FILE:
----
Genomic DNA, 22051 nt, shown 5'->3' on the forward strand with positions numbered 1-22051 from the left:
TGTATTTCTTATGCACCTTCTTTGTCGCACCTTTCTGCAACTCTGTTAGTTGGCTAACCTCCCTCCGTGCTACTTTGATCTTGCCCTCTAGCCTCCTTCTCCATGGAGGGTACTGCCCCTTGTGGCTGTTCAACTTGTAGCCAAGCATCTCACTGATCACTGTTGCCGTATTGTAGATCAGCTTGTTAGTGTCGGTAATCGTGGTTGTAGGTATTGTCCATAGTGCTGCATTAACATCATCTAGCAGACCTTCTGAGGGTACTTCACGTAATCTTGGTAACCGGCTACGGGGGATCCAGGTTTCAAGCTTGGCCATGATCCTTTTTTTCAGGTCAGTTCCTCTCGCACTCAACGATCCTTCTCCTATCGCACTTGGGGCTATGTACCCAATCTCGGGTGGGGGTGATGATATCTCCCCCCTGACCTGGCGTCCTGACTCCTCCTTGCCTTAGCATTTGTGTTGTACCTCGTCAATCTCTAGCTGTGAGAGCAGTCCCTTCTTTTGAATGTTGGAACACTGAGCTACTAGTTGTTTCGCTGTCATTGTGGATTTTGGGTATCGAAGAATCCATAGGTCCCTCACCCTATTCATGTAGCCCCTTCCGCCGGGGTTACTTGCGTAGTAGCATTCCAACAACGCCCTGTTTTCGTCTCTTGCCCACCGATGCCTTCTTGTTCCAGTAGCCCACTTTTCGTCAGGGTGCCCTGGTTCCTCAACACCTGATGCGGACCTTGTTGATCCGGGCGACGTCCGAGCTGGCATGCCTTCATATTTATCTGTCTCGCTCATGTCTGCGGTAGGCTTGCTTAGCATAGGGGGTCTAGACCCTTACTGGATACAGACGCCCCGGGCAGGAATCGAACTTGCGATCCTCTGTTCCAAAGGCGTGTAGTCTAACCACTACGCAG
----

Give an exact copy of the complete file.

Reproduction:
Genomic DNA, 22051 nt, shown 5'->3' on the forward strand with positions numbered 1-22051 from the left:
TGTATTTCTTATGCACCTTCTTTGTCGCACCTTTCTGCAACTCTGTTAGTTGGCTAACCTCCCTCCGTGCTACTTTGATCTTGCCCTCTAGCCTCCTTCTCCATGGAGGGTACTGCCCCTTGTGGCTGTTCAACTTGTAGCCAAGCATCTCACTGATCACTGTTGCCGTATTGTAGATCAGCTTGTTAGTGTCGGTAATCGTGGTTGTAGGTATTGTCCATAGTGCTGCATTAACATCATCTAGCAGACCTTCTGAGGGTACTTCACGTAATCTTGGTAACCGGCTACGGGGGATCCAGGTTTCAAGCTTGGCCATGATCCTTTTTTTCAGGTCAGTTCCTCTCGCACTCAACGATCCTTCTCCTATCGCACTTGGGGCTATGTACCCAATCTCGGGTGGGGGTGATGATATCTCCCCCCTGACCTGGCGTCCTGACTCCTCCTTGCCTTAGCATTTGTGTTGTACCTCGTCAATCTCTAGCTGTGAGAGCAGTCCCTTCTTTTGAATGTTGGAACACTGAGCTACTAGTTGTTTCGCTGTCATTGTGGATTTTGGGTATCGAAGAATCCATAGGTCCCTCACCCTATTCATGTAGCCCCTTCCGCCGGGGTTACTTGCGTAGTAGCATTCCAACAACGCCCTGTTTTCGTCTCTTGCCCACCGATGCCTTCTTGTTCCAGTAGCCCACTTTTCGTCAGGGTGCCCTGGTTCCTCAACACCTGATGCGGACCTTGTTGATCCGGGCGACGTCCGAGCTGGCATGCCTTCATATTTATCTGTCTCGCTCATGTCTGCGGTAGGCTTGCTTAGCATAGGGGGTCTAGACCCTTACTGGATACAGACGCCCCGGGCAGGAATCGAACTTGCGATCCTCTGTTCCAAAGGCGTGTAGTCTAACCACTACGCAG